[opendtv] Re: ISPs denied entry into apartment buildings could get help from FCC
- From: "Manfredi, Albert E" <albert.e.manfredi@xxxxxxxxxx>
- To: "opendtv@xxxxxxxxxxxxx" <opendtv@xxxxxxxxxxxxx>
- Date: Sat, 10 Jun 2017 01:18:46 +0000
Craig Birkmaier wrote:
The reality is that the Internet happened because the world
was looking for something to replace the expensive monopoly
telco services that were designed almost a century earlier
to allow people to talk to each other.
Sorry, Craig, but What a load of crap. You invented all of that. And you
thought that broadcast ATSC and DVB TV was "part of the Internet," so clearly
had no clue.
The original ARPANET was designed as a research network, purely packet
switched, which was used to link up mainframe computers throughout the country.
It operated entirely over leased telephone lines for the long haul, and mostly
Ethernet LANs locally. People had access to it via accounts on mainframes,
either sitting at the computer's own operator interface, or linked to the
computer remotely, with a terminal device (like a VT 100) or later, a PC
emulating such a device.
Back then, people could gain access to such mainframes over dialup telephone
lines and modems, without having to go into the computer room.
The key point being, when commercial interests were allowed into the Internet,
there was no guarantee that these commercial interests would keep it neutral,
like the research net that it originated from. Companies like AOL weren't held
to any neutrality mandate, and they tried to create a different reality. It was
only competition that forced that openness to happen. As always Craig, you have
a problem understanding cause and effect.
The proper way to deal with this is NOT to depend on five (three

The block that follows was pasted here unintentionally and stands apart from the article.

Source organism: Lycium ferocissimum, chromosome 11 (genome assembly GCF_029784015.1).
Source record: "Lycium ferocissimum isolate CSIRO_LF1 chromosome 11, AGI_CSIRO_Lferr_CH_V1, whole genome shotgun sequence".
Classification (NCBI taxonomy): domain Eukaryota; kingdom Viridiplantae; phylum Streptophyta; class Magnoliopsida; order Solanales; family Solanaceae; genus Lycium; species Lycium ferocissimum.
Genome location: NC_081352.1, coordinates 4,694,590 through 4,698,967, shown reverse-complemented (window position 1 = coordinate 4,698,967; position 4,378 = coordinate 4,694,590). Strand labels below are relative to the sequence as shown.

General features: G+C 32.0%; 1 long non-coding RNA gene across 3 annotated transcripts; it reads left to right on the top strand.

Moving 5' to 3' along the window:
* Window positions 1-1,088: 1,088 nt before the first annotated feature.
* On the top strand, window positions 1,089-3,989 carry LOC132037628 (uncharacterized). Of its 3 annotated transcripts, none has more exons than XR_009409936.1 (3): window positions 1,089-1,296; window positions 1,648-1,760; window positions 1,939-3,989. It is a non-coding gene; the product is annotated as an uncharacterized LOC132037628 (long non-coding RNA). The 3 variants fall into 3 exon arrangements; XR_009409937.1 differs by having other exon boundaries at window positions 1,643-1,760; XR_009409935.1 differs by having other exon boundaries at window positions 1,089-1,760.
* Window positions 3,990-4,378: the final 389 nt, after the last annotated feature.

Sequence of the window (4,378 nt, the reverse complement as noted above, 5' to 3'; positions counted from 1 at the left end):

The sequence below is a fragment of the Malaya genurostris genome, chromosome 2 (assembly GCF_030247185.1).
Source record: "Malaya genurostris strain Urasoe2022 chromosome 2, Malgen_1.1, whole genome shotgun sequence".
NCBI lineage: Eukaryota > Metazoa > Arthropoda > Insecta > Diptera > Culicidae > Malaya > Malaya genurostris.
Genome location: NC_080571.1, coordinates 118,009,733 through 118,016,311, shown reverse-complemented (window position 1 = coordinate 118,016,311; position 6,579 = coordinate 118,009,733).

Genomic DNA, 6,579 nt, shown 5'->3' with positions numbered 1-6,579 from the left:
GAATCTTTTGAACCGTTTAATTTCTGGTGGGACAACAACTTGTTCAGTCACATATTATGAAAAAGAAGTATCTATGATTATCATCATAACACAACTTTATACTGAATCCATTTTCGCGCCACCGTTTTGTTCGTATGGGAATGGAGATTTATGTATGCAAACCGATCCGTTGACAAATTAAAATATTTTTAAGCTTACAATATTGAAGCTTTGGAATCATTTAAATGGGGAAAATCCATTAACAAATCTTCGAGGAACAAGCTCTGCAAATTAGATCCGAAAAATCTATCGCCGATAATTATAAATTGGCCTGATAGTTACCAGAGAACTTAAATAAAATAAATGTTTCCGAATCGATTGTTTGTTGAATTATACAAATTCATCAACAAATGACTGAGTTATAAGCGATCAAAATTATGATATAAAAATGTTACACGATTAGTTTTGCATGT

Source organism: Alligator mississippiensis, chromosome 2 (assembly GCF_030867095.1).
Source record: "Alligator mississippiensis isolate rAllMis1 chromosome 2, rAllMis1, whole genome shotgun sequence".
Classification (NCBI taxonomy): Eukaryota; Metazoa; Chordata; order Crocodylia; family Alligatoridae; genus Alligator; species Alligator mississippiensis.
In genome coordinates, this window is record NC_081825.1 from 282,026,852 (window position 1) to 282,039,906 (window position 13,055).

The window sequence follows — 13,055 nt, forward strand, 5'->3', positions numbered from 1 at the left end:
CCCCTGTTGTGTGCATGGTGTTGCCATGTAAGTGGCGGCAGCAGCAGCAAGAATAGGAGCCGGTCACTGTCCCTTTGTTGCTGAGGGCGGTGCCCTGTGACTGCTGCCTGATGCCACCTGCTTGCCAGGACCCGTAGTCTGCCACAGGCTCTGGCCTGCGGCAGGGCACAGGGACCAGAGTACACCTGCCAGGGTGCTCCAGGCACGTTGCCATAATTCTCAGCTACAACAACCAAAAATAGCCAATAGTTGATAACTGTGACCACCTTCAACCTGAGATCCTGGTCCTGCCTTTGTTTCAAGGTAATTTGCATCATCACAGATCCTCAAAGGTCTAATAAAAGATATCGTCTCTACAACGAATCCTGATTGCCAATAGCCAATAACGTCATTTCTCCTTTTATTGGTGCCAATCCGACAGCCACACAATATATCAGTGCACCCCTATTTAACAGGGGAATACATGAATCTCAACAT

at the moment) unelected regulators at an agency that sits atop
shifting political sands. Congress is the place to have an
educated debate that can lead to rules that are codified in
Again, Craig talking out of both sides of his mouth. The original ARPANET
needed no Congress or no FCC to make it neutral. It was neutral because those
using it needed it to be that way. Commercial interests were not involved. The
original publically-available Internet also did not need any Congress of FCC to
make it neutral, simply because ample competition (thanks only to neutral
dialup lines) was there to make it so. The reality today is that ample
competition for access does not exist.
I don't much care whether it's lawyers in Congress, or lawyers at the FCC, that
write the neutrality rules, Craig. The FCC should be the experts, where
Congress has more of the politician blowhards, so the two could work together.
The fact that you think the government needs to be involved is enough to
demonstrate you have lost your argument. And yet, you persist.
Then it is up to the FTC to enforce these rules.
That's still government involvement, and the FTC does not regulate operation of
the telecoms, nor does it want to. If you could be more parsimonious in your
prose, Craig, you might not get wrapped around the axle quite so much, eh?
Bottom line: Craig agrees that the government has to become involved in
guaranteeing net neutrality. That's fine with me.
End of thread.
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